Also this is not going to be a cheap process for the company so its willing to risk the loss of users and bear the costs of the switch over because the think .Co extension more represents their clients, the startup community which has embraced .Co

According to the .Co registry they now have over 1.5 Million domains registered.

HatTip: Mark Kychma

Upworthy.com Buys U.pw As URL Shortener

According to a post on the company blog, Upworthy.com which bills itself as “social media with a mission” that appeals to the The Daily Show” generation”, has just bought the domain name U.pw to use at a URL shortener.

The domain name U.pw was acquired from the .Pw registry for an undisclosed price.

Prior to the acquisition of u.pw the company was using the domain name upwr.me for its shortener.

Upworthy.com has a Google Page Rank of 5 and is a top 1,000 site based on traffic data complied by Compete.com

According to a press release we received at TheDomains.com, Upworthy is a “quickly growing media start up that has garnered 10.4 million monthly readers within a year from launch.”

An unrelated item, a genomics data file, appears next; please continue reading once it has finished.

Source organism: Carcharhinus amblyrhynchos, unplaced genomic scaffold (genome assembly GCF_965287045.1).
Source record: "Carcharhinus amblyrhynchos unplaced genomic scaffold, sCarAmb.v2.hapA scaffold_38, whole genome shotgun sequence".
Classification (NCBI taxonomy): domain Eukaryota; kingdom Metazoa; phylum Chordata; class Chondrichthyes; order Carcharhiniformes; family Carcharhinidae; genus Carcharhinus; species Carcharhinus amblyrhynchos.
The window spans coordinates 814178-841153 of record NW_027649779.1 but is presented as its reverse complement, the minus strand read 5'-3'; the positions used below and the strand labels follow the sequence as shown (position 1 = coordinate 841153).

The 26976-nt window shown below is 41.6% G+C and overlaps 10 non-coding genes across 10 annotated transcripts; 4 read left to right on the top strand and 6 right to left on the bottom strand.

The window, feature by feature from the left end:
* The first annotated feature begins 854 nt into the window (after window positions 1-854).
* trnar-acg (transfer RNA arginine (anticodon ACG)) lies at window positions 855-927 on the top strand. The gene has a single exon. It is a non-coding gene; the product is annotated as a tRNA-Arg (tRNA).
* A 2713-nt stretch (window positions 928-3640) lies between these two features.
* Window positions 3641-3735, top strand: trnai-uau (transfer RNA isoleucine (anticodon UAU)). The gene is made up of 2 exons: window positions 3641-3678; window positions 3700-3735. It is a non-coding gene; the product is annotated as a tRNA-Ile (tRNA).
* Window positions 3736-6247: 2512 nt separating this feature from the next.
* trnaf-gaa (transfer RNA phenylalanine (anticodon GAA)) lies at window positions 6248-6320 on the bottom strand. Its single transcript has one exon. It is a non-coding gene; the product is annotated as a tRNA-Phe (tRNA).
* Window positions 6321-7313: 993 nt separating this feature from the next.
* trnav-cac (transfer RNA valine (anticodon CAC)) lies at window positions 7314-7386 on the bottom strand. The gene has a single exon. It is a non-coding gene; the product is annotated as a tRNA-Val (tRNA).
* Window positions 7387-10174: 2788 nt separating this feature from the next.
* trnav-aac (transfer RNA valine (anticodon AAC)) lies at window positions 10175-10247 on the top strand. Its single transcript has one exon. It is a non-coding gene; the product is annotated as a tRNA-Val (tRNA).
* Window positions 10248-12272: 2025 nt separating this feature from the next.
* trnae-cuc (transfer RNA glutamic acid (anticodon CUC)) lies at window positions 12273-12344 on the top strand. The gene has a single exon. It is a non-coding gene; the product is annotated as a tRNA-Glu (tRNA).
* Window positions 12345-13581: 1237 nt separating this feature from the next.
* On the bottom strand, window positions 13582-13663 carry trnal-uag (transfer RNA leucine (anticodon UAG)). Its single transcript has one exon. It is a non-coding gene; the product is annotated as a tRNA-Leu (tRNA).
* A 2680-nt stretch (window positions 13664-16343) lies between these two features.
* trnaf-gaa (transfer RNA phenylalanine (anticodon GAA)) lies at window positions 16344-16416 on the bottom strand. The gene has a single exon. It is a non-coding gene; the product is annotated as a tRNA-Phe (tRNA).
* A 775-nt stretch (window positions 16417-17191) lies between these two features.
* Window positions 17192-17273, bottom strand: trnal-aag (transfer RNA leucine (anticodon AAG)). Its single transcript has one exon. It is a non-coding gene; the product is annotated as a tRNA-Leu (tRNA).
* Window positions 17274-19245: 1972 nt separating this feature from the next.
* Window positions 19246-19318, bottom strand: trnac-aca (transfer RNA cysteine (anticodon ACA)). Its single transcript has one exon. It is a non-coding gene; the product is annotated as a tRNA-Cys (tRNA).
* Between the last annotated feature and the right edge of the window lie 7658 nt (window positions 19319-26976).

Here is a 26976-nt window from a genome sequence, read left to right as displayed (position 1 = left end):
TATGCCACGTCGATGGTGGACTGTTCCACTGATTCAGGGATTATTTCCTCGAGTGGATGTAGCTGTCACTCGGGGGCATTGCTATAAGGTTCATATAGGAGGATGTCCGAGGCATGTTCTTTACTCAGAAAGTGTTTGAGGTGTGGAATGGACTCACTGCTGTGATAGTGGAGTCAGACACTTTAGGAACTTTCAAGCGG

“Business Insider has named them the “fastest growing media company in history.”

Upworthy plans to use U.pw as its exclusive URL shortener to share news across all its social media channels. With social media as their primary promotion channel, Upworthy’s shared links generate millions of impressions per week”.

HOSTING.com Rebrands By Dropping The .Com

In what I consider to be another head scratcher, Hosting.com has dropped the .com from its brand and re-branded to just HOSTING.

According a press release posted on the companies website, “”HOSTING, formally Hosting.com, a leading provider of enterprise-class, managed cloud hosting services, announced its new company name, new logo, and new branding that reinforce its commitment to midsized enterprises running mission-critical applications in the Cloud”.